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Perfection in BJJ: Goal or pipe dream?

Posted by Jon Grilz

Jan 14, 2014 12:34:00 PM

And now a word from Minnesota Top Team BJJ Instructor, Jon Grilz. 

 

michaelangeloMichelangelo once said "The greater danger for most of us lies not in setting our aim too high and falling short; but in setting our aim too low, and achieving our mark." The man's got a point, but how high is too high? Is perfection even something that should be striven for? If so, what even constitutes perfection in a game that is constantly adapting and evolving?

Some would argue that the greats like Rickson and Rigan are as close to perfect as we have in the game, but I have to wonder: could Buchecha sweep Rickson? Could Rodolfo Vieira pass Rigan's guard? Let's not forget, for those of us that have been in the game for a little while, that this is a sport that is fraught bjj_plateauswith the dreaded "plateau". The idea that nothing is changing, skills are not improving, the days on the mat don't have nearly the shine and appeal that they once had. With this in mind, is seeking to be the intangible idea of "perfect" something that will push us to constantly improve or just drive us crazy under the weight of "why can't I get better as a blue belt?" How does one realistically set goals that are both attainable and motivating?

First, let go of the idea of being perfect. BJJ isn't perfect, it never is. Only the idea of what we do is rooted in perfection. However, when we face an opponent that has the same skills we do, perfection goes out the window. Perfection and resistance are poor bedfellows.

Second, I recommend you stop trying to be someone you aren't. Even if you train under Rickson or Rigan, you will never be them. You may have similarities in your movements, sweeps, submissions, etc, but you are not them. Each BJJ game is predicated on your strength, speed, level of aggression, intelligence and who your 2nd grade teacher was... Did I lose you on that one? Sorry, I meant to tell you that everything in 2ndgradeyour life up to this moment has become the foundation for you as a grappler. You just can't simulate someone else's life because you don't think like them or move with the same motivations.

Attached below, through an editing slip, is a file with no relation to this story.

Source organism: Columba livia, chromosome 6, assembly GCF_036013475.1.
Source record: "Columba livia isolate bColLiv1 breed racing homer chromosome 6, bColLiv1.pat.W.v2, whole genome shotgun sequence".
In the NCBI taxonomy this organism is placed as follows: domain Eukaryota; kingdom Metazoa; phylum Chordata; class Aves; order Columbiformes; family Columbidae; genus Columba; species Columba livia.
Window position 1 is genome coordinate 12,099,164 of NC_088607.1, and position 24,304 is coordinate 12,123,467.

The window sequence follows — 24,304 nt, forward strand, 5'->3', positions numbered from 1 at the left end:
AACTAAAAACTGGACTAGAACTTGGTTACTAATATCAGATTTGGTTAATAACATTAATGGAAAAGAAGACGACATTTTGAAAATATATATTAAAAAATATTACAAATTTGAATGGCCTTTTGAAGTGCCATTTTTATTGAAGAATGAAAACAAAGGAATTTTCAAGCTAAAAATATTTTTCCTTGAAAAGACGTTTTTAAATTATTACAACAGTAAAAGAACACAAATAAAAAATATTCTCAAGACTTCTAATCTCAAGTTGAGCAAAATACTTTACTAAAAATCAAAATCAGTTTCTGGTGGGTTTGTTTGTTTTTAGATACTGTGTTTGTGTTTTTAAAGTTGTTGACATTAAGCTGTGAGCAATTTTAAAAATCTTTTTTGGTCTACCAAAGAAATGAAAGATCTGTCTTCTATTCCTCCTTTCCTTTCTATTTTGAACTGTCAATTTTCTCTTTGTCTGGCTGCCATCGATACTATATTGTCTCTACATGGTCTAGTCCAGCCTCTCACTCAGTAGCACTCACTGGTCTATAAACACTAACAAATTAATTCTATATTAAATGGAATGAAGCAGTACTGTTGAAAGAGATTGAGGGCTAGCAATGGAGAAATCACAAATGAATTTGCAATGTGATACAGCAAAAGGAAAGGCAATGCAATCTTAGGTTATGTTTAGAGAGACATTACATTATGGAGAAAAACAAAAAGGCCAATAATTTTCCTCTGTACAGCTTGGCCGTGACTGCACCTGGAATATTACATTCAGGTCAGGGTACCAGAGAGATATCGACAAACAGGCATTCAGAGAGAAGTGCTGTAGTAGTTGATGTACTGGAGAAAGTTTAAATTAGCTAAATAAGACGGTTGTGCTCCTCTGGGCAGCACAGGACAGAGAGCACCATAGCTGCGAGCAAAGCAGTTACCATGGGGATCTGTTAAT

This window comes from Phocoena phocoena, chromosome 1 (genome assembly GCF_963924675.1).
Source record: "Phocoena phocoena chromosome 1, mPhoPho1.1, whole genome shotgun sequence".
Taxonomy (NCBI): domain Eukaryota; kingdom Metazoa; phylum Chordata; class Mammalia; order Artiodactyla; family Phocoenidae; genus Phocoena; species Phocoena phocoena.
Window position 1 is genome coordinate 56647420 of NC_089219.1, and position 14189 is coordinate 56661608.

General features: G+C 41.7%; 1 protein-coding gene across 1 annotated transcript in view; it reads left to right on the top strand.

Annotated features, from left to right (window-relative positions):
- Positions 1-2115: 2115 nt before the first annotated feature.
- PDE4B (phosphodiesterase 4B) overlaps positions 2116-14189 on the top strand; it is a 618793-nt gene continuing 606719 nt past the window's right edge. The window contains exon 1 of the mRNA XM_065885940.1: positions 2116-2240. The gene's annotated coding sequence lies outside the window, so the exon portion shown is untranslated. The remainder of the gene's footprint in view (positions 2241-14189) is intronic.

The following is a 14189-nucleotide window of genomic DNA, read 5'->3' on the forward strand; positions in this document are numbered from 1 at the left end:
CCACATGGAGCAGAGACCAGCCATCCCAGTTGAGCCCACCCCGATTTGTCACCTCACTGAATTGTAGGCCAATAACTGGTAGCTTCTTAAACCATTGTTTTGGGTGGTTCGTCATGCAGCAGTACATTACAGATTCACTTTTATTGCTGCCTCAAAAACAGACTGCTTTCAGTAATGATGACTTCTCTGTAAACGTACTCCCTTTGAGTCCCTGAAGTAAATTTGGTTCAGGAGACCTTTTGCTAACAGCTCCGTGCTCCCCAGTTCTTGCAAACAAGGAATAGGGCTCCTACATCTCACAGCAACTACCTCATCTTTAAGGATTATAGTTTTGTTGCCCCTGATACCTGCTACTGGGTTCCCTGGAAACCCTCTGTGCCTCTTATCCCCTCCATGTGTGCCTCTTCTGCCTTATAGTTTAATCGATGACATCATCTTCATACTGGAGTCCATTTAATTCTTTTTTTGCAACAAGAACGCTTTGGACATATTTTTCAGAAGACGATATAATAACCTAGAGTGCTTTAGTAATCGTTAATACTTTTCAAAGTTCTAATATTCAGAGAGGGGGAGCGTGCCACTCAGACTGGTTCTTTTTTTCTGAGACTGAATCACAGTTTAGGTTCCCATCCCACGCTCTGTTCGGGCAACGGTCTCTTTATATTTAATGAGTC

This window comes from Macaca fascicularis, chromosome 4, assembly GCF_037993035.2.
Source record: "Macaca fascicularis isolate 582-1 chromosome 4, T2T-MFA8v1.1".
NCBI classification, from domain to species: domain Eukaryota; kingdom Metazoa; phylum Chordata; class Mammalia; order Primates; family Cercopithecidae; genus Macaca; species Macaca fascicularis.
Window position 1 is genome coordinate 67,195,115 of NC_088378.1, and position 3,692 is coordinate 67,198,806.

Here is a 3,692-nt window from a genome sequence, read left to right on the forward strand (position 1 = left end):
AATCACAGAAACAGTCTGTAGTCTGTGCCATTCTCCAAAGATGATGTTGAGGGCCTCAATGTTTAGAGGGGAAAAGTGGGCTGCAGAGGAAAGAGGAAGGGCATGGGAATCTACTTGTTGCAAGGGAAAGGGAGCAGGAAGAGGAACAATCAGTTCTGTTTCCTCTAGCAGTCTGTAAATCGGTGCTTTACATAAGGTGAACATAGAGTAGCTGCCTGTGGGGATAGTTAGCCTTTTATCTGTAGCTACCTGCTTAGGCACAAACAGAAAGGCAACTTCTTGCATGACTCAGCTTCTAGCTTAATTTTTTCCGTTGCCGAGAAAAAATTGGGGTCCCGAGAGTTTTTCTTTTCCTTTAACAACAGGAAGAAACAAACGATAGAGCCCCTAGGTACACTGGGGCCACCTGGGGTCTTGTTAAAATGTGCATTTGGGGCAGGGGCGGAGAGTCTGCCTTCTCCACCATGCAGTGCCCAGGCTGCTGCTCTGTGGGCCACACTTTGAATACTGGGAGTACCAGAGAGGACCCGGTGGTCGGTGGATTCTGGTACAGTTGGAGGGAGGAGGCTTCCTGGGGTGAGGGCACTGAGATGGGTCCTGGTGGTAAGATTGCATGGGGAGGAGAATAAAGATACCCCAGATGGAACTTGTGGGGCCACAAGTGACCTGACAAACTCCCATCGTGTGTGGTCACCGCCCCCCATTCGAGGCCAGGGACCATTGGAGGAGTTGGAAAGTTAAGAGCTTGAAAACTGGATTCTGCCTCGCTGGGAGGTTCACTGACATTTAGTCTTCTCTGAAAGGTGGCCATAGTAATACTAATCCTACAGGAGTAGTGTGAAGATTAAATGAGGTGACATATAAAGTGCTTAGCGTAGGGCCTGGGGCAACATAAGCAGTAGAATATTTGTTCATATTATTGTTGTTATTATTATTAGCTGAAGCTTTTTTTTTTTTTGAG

Third, you need to take the mat one day at a time. Stop trying to look at BJJ as an endgame. You will never realize that you are getting better, stronger or more fluid, it will just happen. It's like getting taller when you grow up, you can't notice it, but your parents/instructor will. While I am all for emulating the big names in the game, following the top competitors and seeing what new positions and moves are out there, remember, if you even want to come close to the ideal of perfection, you have to get back to basics.

onedayatatime

Roger Gracie passes guard, takes mount and chokes you out. But do you really think it is that easy? Do you think he does the same techniques you know the exact same way and with the same leverage? Focus on the little things and take it all one step at a time. Don't look for huge improvements, but hold onto the small victories.

Remember to breath, it's all just a game. Get back on the mat.

 

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